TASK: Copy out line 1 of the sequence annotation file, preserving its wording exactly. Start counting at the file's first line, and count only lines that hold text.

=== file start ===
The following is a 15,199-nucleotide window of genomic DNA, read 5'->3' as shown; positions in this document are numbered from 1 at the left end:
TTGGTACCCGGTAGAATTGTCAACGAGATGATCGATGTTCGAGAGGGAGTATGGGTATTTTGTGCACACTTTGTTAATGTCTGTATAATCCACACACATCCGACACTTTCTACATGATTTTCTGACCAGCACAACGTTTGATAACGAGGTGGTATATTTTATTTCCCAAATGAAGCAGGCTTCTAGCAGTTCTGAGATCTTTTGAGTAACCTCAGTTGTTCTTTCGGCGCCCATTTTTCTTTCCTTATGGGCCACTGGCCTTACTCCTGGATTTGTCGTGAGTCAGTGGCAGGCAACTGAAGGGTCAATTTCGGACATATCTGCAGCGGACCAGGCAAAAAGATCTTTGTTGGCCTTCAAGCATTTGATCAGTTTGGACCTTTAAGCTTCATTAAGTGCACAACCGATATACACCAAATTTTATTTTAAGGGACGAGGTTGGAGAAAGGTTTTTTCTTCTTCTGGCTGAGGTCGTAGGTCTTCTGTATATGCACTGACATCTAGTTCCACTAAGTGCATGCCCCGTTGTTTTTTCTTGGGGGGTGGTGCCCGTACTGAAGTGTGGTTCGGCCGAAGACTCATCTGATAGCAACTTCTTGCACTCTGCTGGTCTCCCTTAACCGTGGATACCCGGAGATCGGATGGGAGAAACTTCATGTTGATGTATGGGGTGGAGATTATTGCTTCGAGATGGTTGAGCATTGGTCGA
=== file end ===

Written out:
The following is a 15,199-nucleotide window of genomic DNA, read 5'->3' as shown; positions in this document are numbered from 1 at the left end: